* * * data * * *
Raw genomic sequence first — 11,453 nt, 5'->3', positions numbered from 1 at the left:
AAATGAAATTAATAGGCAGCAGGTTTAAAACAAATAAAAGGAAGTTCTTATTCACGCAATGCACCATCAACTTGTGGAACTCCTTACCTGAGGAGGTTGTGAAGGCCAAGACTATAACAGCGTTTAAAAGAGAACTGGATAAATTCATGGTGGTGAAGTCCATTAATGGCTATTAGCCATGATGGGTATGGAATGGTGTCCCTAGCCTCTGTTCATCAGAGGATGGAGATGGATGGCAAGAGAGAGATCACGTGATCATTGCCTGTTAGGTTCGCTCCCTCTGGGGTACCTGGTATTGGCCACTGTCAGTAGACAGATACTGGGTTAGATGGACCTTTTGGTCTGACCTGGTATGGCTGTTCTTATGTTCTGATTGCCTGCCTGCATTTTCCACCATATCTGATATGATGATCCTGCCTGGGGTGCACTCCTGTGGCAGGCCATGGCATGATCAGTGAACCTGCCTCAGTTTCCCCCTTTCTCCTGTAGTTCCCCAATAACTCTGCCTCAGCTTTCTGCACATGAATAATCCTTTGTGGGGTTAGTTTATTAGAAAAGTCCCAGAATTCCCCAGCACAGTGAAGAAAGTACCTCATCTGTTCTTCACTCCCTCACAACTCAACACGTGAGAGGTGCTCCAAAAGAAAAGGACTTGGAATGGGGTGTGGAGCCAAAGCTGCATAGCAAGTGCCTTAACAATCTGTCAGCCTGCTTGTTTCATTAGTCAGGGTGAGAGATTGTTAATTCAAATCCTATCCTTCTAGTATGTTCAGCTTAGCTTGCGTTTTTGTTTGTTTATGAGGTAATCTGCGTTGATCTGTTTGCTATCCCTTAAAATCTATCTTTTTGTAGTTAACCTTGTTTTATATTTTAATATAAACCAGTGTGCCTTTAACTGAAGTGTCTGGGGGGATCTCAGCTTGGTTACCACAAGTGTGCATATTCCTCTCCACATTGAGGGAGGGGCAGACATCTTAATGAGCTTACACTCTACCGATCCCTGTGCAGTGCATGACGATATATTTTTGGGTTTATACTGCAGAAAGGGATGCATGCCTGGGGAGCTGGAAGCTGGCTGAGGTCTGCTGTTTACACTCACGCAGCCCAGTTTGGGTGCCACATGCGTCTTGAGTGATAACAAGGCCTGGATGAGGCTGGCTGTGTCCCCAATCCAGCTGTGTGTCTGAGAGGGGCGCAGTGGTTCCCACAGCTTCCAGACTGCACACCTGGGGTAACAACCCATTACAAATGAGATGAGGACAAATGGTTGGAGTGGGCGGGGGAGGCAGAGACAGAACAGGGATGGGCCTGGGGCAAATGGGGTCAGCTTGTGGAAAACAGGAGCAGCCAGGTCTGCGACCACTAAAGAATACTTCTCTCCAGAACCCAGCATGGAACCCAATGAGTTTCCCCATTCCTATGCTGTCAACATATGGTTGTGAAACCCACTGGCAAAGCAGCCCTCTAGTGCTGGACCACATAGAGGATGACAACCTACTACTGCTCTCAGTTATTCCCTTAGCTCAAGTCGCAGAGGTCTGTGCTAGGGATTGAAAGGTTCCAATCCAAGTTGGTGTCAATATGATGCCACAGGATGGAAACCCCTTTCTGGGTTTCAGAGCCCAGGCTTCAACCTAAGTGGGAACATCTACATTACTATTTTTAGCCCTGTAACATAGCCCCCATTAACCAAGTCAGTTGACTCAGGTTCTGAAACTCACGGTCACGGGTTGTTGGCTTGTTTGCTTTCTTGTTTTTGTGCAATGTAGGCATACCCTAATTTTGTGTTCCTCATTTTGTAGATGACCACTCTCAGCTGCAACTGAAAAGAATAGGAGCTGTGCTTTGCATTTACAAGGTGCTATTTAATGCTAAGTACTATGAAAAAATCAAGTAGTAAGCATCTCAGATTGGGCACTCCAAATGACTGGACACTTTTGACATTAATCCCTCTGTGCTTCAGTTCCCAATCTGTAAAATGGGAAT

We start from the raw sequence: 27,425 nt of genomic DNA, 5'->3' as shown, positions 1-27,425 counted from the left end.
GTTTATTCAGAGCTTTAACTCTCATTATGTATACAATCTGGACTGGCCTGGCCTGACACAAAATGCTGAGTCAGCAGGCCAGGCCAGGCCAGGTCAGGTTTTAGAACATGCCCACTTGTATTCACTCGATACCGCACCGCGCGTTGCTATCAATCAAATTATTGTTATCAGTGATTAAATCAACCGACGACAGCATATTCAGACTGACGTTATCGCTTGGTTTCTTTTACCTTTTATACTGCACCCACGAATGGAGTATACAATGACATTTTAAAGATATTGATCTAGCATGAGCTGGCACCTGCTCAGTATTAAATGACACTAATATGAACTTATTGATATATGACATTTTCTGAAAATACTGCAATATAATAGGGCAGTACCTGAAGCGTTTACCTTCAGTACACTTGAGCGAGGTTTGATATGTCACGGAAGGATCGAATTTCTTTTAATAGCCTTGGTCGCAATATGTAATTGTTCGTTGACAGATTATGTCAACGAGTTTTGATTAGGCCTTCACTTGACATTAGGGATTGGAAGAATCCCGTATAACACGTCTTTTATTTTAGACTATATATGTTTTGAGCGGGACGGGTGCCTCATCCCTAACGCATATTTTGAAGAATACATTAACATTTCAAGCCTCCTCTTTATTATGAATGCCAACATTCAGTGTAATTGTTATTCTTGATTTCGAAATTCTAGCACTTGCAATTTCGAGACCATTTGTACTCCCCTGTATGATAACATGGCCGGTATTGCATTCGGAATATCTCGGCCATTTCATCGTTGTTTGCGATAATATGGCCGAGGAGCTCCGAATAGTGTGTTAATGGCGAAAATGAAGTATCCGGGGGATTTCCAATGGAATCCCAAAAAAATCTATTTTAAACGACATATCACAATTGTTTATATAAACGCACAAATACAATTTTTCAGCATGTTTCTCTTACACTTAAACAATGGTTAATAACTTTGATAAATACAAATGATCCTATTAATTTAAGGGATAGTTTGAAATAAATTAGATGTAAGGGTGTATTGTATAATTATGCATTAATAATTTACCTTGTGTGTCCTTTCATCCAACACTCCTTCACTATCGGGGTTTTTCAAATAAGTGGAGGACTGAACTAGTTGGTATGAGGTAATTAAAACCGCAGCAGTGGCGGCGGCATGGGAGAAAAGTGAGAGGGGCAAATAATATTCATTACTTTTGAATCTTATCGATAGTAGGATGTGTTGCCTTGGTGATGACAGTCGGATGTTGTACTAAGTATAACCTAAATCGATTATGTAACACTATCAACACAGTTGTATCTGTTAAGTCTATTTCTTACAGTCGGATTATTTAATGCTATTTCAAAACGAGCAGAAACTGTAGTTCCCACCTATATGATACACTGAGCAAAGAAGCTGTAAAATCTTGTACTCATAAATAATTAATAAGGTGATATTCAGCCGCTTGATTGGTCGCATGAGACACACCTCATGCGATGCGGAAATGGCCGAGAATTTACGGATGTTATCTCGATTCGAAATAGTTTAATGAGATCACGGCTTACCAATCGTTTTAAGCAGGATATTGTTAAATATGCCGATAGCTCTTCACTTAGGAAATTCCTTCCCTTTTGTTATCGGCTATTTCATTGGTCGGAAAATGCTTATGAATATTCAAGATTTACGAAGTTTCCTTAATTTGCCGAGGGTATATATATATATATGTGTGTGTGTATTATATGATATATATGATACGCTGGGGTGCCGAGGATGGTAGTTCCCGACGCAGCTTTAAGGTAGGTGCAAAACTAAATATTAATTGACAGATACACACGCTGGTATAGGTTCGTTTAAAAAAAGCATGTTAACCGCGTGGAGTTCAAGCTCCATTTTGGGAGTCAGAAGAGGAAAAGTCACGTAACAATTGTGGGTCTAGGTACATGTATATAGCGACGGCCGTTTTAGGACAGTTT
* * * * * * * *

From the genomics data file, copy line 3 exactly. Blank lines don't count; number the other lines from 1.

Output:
We start from the raw sequence: 27,425 nt of genomic DNA, 5'->3' as shown, positions 1-27,425 counted from the left end.